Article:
Seen from left to right, Christ Church Rector Elisabeth Anne Sinclair, Anglican Bish0p Sally Sue Hernández and Christ Church Guild president Linda Saucedo. Pulse News Mexico photo/Thérèse Margolis


In keeping with a tradition that dates back over a century and a half, Mexico City’s Christ Church Parish hosted its annual Christmas bazaar on Saturday, Dec. 3.

Heralded in with a stirring parade of Scottish piobaireachd by the Saint Patrick’s Battalion Pipe and Drum Band, the eight-hour bazaar was as much a tribute to pageantry and tradition as it was an end-of-year social gathering of Mexico City’s British and Commonwealth community.

“This event is, of course, our most important fundraiser of the year,” explained Christ Church Rector Elisabeth Anne Sinclair, as she took a break from greeting guests and helping out at the nearly 30 stands offering handicrafts, clothing items, jewelry, books, toys, toiletries, homemade jams and sweets and pub grub.

“But it is also a continuation of a tradition that has been at the heart of our parish since its founding in 1871.”

Sinclair went on to say that the fair was “a way for our congregation to pair with members of our neighboring communities, offering them a place to sell their wares and get to know us better.”

Although the bazaar is purely secular in nature, she said, it does exhibit the Anglican Church’s nonjudgmental approach to Christianity, demonstrating through example rather than sermon its core policies of inclusiveness and hospitality.

“This event is clearly a manifestation of our community’s history,” added Christ Church Guild president Linda Saucedo, whose has held that post for over a decade and whose father, José Guadalupe Saucedo, was the congregation’s first archbishop.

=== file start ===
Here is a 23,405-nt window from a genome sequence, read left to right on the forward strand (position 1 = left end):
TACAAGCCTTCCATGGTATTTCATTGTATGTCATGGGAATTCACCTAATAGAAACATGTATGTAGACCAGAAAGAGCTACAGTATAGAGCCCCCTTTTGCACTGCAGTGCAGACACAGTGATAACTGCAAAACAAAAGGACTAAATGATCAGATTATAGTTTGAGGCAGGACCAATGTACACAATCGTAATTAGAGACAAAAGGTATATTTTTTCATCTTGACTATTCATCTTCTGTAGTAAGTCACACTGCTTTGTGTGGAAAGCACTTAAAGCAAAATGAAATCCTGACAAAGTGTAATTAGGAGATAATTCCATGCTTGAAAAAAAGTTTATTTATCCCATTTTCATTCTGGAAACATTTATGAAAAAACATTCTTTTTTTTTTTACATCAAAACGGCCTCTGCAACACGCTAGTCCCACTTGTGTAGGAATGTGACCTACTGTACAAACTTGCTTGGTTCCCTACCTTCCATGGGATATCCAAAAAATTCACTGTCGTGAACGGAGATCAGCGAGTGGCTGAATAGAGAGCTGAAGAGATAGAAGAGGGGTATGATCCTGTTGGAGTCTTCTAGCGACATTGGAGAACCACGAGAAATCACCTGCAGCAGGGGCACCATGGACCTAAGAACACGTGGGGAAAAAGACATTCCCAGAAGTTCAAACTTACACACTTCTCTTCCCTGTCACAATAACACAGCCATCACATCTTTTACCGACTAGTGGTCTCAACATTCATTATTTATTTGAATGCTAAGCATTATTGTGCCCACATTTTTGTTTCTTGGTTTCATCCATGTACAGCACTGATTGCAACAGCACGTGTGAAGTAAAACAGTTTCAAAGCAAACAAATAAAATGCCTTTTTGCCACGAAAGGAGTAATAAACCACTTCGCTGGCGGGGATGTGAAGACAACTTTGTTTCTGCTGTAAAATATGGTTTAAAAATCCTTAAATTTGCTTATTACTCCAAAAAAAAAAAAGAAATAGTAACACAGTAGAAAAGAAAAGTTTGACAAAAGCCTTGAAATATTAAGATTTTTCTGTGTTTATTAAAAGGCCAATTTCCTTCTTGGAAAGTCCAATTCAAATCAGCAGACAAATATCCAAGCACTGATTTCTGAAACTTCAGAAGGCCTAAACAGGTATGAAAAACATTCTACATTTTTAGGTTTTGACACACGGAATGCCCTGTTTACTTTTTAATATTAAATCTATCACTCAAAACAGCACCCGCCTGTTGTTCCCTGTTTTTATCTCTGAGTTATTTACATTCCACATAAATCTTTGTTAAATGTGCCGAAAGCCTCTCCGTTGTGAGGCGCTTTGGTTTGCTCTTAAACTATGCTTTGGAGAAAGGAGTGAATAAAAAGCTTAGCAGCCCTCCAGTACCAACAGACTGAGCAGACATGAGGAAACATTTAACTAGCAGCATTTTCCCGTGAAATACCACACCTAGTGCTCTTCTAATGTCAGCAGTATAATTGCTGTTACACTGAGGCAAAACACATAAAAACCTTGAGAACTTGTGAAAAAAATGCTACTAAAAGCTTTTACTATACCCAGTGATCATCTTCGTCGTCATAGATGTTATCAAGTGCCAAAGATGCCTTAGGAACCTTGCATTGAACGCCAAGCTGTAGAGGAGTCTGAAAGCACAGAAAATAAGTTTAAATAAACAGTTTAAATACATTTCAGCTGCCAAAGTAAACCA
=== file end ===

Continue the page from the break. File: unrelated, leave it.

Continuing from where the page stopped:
“As you look around the bazaar, you see a triumph of continuity. The children and grandchildren of some of our founding members are running the very same stands, selling the very same goods, as their parents and grandparents did.”

The bazaar is likewise an example to the other 28 Anglican churches inside the central Mexico Dioceses (one of five Anglican dioceses in the country), noted Bishop Sally Sue Hernández.

“This church has a special history, and its sense of community and service, its commitment to tradition and outreach programs, are a precedence for other Anglican congregations,” Hernández said.

She said that two other congregations in her diocese also hold annual fundraising bazaars, one during the Advent season and one during the Easter holidays.

Both Sinclair and Saucedo said that they were particularly pleased by the high turnout at this year’s bazaar, with nearly 300 attendees.

“I think people really want to reach out and reestablish personal contact with others after those two and a half years of covid lockdowns,” Saucedo said.

All the money raised from the event — which Saucedo said could surpass the 150,000-peso figure of recent years past — will go to help maintain the church and its main charities, including the parish’s own Santa Juliana de Norwich health and wellness programs for low-income persons living in Mexico City’s Centro Histórico and the La Divina Providencia home for mentally and physically challenged children and adults in Texcoco, in the State of Mexico.

“We are also looking to explore helping other charities, new charities, in the year ahead,” said Sinclair.

Christ Church in Mexico traces its beginnings back to 1871, when English-language services were first conducted on a regular weekly basis at various locations throughout the capital city.

Finally, in 1895, the first cornerstone of a neogothic-style church was laid at Artículo 123 in downtown Mexico City, and the structure was opened for regular public worship on Pentecost Day three years later.

But years of aging and the devastating effects of the Sept. 19, 1985, earthquake finally forced the congregation to move to its current location in Lomas de Chapultepec.

Christ Church Parish will host a Lessons and Caroling evening at its Monte Escandinavos 405, installations in Colonia Lomas de Chapultepec on Sunday, Dec. 18, at 6 p.m. Everyone is welcome.

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